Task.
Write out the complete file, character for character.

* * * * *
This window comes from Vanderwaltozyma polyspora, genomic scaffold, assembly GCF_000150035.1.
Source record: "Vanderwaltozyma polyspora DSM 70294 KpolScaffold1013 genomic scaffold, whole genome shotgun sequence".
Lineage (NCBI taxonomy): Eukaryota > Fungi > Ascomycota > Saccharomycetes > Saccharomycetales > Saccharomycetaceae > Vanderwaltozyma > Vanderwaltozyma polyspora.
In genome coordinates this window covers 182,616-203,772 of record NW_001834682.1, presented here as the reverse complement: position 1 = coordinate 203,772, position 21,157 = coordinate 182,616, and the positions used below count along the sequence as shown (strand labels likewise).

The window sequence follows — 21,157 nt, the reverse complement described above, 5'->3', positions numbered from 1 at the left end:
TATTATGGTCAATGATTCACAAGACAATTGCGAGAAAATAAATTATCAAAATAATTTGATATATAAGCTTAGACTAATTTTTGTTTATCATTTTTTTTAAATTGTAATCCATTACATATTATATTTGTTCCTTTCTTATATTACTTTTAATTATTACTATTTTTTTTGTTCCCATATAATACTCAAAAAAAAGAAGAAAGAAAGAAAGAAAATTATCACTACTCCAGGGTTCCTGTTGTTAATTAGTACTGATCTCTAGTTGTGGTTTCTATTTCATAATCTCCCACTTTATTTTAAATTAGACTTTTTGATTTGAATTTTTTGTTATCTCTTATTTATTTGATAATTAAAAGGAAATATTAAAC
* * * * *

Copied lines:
This window comes from Vanderwaltozyma polyspora, genomic scaffold, assembly GCF_000150035.1.
Source record: "Vanderwaltozyma polyspora DSM 70294 KpolScaffold1013 genomic scaffold, whole genome shotgun sequence".
Lineage (NCBI taxonomy): Eukaryota > Fungi > Ascomycota > Saccharomycetes > Saccharomycetales > Saccharomycetaceae > Vanderwaltozyma > Vanderwaltozyma polyspora.
In genome coordinates this window covers 182,616-203,772 of record NW_001834682.1, presented here as the reverse complement: position 1 = coordinate 203,772, position 21,157 = coordinate 182,616, and the positions used below count along the sequence as shown (strand labels likewise).

The window sequence follows — 21,157 nt, the reverse complement described above, 5'->3', positions numbered from 1 at the left end:
TATTATGGTCAATGATTCACAAGACAATTGCGAGAAAATAAATTATCAAAATAATTTGATATATAAGCTTAGACTAATTTTTGTTTATCATTTTTTTTAAATTGTAATCCATTACATATTATATTTGTTCCTTTCTTATATTACTTTTAATTATTACTATTTTTTTTGTTCCCATATAATACTCAAAAAAAAGAAGAAAGAAAGAAAGAAAATTATCACTACTCCAGGGTTCCTGTTGTTAATTAGTACTGATCTCTAGTTGTGGTTTCTATTTCATAATCTCCCACTTTATTTTAAATTAGACTTTTTGATTTGAATTTTTTGTTATCTCTTATTTATTTGATAATTAAAAGGAAATATTAAAC